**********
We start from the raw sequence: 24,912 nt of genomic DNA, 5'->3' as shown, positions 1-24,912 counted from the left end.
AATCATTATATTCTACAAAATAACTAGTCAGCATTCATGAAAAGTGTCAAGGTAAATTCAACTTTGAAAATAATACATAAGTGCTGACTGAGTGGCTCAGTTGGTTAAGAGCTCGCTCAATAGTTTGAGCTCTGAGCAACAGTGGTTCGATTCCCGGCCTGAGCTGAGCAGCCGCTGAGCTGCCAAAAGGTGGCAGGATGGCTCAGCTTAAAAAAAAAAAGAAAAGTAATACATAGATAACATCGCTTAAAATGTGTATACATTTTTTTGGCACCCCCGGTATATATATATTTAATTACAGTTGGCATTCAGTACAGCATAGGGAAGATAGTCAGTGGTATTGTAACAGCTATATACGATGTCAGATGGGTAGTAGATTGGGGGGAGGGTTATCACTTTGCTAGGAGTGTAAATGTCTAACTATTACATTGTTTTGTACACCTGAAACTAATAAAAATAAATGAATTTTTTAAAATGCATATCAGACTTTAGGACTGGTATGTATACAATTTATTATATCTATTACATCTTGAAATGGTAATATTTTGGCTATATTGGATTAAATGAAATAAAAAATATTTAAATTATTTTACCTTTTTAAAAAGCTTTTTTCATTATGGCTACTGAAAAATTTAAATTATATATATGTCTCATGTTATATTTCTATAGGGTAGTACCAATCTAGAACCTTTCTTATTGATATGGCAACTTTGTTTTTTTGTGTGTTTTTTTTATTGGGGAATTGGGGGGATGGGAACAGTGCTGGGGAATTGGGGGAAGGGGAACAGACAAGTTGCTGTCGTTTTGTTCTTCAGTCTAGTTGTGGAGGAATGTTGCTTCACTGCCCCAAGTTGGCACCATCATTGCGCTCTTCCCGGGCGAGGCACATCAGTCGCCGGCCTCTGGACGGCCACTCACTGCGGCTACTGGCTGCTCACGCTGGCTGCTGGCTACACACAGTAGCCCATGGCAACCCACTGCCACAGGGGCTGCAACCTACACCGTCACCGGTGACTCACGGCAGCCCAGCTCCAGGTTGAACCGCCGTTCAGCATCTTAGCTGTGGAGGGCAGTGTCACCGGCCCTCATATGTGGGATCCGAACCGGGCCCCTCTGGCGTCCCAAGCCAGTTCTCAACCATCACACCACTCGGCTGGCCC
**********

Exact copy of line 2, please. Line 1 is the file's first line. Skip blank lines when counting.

AATCATTATATTCTACAAAATAACTAGTCAGCATTCATGAAAAGTGTCAAGGTAAATTCAACTTTGAAAATAATACATAAGTGCTGACTGAGTGGCTCAGTTGGTTAAGAGCTCGCTCAATAGTTTGAGCTCTGAGCAACAGTGGTTCGATTCCCGGCCTGAGCTGAGCAGCCGCTGAGCTGCCAAAAGGTGGCAGGATGGCTCAGCTTAAAAAAAAAAAGAAAAGTAATACATAGATAACATCGCTTAAAATGTGTATACATTTTTTTGGCACCCCCGGTATATATATATTTAATTACAGTTGGCATTCAGTACAGCATAGGGAAGATAGTCAGTGGTATTGTAACAGCTATATACGATGTCAGATGGGTAGTAGATTGGGGGGAGGGTTATCACTTTGCTAGGAGTGTAAATGTCTAACTATTACATTGTTTTGTACACCTGAAACTAATAAAAATAAATGAATTTTTTAAAATGCATATCAGACTTTAGGACTGGTATGTATACAATTTATTATATCTATTACATCTTGAAATGGTAATATTTTGGCTATATTGGATTAAATGAAATAAAAAATATTTAAATTATTTTACCTTTTTAAAAAGCTTTTTTCATTATGGCTACTGAAAAATTTAAATTATATATATGTCTCATGTTATATTTCTATAGGGTAGTACCAATCTAGAACCTTTCTTATTGATATGGCAACTTTGTTTTTTTGTGTGTTTTTTTTATTGGGGAATTGGGGGGATGGGAACAGTGCTGGGGAATTGGGGGAAGGGGAACAGACAAGTTGCTGTCGTTTTGTTCTTCAGTCTAGTTGTGGAGGAATGTTGCTTCACTGCCCCAAGTTGGCACCATCATTGCGCTCTTCCCGGGCGAGGCACATCAGTCGCCGGCCTCTGGACGGCCACTCACTGCGGCTACTGGCTGCTCACGCTGGCTGCTGGCTACACACAGTAGCCCATGGCAACCCACTGCCACAGGGGCTGCAACCTACACCGTCACCGGTGACTCACGGCAGCCCAGCTCCAGGTTGAACCGCCGTTCAGCATCTTAGCTGTGGAGGGCAGTGTCACCGGCCCTCATATGTGGGATCCGAACCGGGCCCCTCTGGCGTCCCAAGCCAGTTCTCAACCATCACACCACTCGGCTGGCCC